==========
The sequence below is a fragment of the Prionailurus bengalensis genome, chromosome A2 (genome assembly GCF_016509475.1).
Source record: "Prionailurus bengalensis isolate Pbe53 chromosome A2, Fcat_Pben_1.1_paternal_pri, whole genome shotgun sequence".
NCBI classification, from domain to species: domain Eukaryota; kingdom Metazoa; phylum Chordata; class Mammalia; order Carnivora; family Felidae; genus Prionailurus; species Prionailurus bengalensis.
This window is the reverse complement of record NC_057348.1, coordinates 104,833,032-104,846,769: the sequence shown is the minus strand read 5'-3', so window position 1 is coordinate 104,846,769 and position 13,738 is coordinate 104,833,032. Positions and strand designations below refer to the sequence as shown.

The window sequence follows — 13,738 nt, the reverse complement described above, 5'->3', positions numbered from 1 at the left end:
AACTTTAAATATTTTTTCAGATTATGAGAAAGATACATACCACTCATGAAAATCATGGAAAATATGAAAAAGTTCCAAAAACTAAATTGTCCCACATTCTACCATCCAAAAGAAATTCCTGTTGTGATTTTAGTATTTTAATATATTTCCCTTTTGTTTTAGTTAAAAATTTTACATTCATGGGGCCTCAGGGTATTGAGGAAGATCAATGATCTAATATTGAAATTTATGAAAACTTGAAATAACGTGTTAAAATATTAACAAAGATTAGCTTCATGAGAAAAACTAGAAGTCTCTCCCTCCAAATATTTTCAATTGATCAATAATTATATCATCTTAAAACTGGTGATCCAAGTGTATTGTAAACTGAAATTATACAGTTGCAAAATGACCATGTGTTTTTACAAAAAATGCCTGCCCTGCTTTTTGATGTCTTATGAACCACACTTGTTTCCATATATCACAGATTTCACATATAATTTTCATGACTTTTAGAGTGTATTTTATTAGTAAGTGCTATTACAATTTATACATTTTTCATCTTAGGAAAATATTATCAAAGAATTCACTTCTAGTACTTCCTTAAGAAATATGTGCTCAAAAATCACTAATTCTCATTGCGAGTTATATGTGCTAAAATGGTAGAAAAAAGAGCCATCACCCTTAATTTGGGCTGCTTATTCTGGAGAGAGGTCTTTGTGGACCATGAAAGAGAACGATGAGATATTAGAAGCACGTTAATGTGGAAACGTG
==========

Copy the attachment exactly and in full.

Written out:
The sequence below is a fragment of the Prionailurus bengalensis genome, chromosome A2 (genome assembly GCF_016509475.1).
Source record: "Prionailurus bengalensis isolate Pbe53 chromosome A2, Fcat_Pben_1.1_paternal_pri, whole genome shotgun sequence".
NCBI classification, from domain to species: domain Eukaryota; kingdom Metazoa; phylum Chordata; class Mammalia; order Carnivora; family Felidae; genus Prionailurus; species Prionailurus bengalensis.
This window is the reverse complement of record NC_057348.1, coordinates 104,833,032-104,846,769: the sequence shown is the minus strand read 5'-3', so window position 1 is coordinate 104,846,769 and position 13,738 is coordinate 104,833,032. Positions and strand designations below refer to the sequence as shown.

The window sequence follows — 13,738 nt, the reverse complement described above, 5'->3', positions numbered from 1 at the left end:
AACTTTAAATATTTTTTCAGATTATGAGAAAGATACATACCACTCATGAAAATCATGGAAAATATGAAAAAGTTCCAAAAACTAAATTGTCCCACATTCTACCATCCAAAAGAAATTCCTGTTGTGATTTTAGTATTTTAATATATTTCCCTTTTGTTTTAGTTAAAAATTTTACATTCATGGGGCCTCAGGGTATTGAGGAAGATCAATGATCTAATATTGAAATTTATGAAAACTTGAAATAACGTGTTAAAATATTAACAAAGATTAGCTTCATGAGAAAAACTAGAAGTCTCTCCCTCCAAATATTTTCAATTGATCAATAATTATATCATCTTAAAACTGGTGATCCAAGTGTATTGTAAACTGAAATTATACAGTTGCAAAATGACCATGTGTTTTTACAAAAAATGCCTGCCCTGCTTTTTGATGTCTTATGAACCACACTTGTTTCCATATATCACAGATTTCACATATAATTTTCATGACTTTTAGAGTGTATTTTATTAGTAAGTGCTATTACAATTTATACATTTTTCATCTTAGGAAAATATTATCAAAGAATTCACTTCTAGTACTTCCTTAAGAAATATGTGCTCAAAAATCACTAATTCTCATTGCGAGTTATATGTGCTAAAATGGTAGAAAAAAGAGCCATCACCCTTAATTTGGGCTGCTTATTCTGGAGAGAGGTCTTTGTGGACCATGAAAGAGAACGATGAGATATTAGAAGCACGTTAATGTGGAAACGTG